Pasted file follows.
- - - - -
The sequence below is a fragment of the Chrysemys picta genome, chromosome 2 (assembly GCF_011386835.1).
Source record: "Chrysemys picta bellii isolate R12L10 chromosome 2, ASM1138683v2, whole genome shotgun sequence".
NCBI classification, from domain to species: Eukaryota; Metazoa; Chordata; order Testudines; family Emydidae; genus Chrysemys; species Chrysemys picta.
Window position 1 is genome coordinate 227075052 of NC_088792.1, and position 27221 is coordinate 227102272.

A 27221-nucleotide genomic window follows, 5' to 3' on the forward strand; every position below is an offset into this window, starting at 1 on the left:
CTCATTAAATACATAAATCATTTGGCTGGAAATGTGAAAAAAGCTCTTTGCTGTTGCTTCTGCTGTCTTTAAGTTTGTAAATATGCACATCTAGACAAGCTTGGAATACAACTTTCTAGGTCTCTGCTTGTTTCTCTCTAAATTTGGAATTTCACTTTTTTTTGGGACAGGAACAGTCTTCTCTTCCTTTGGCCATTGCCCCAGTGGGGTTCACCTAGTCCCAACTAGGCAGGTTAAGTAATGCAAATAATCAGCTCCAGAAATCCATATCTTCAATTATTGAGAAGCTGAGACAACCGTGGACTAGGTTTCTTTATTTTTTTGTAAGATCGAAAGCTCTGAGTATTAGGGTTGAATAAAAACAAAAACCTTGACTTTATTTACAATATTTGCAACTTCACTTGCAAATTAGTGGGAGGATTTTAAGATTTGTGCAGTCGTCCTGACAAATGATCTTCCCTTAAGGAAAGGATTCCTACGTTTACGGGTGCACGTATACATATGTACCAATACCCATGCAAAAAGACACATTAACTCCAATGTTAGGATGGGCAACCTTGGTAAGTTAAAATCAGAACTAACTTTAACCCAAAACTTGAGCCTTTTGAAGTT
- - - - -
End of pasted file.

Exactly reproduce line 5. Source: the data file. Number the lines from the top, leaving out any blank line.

A 27221-nucleotide genomic window follows, 5' to 3' on the forward strand; every position below is an offset into this window, starting at 1 on the left: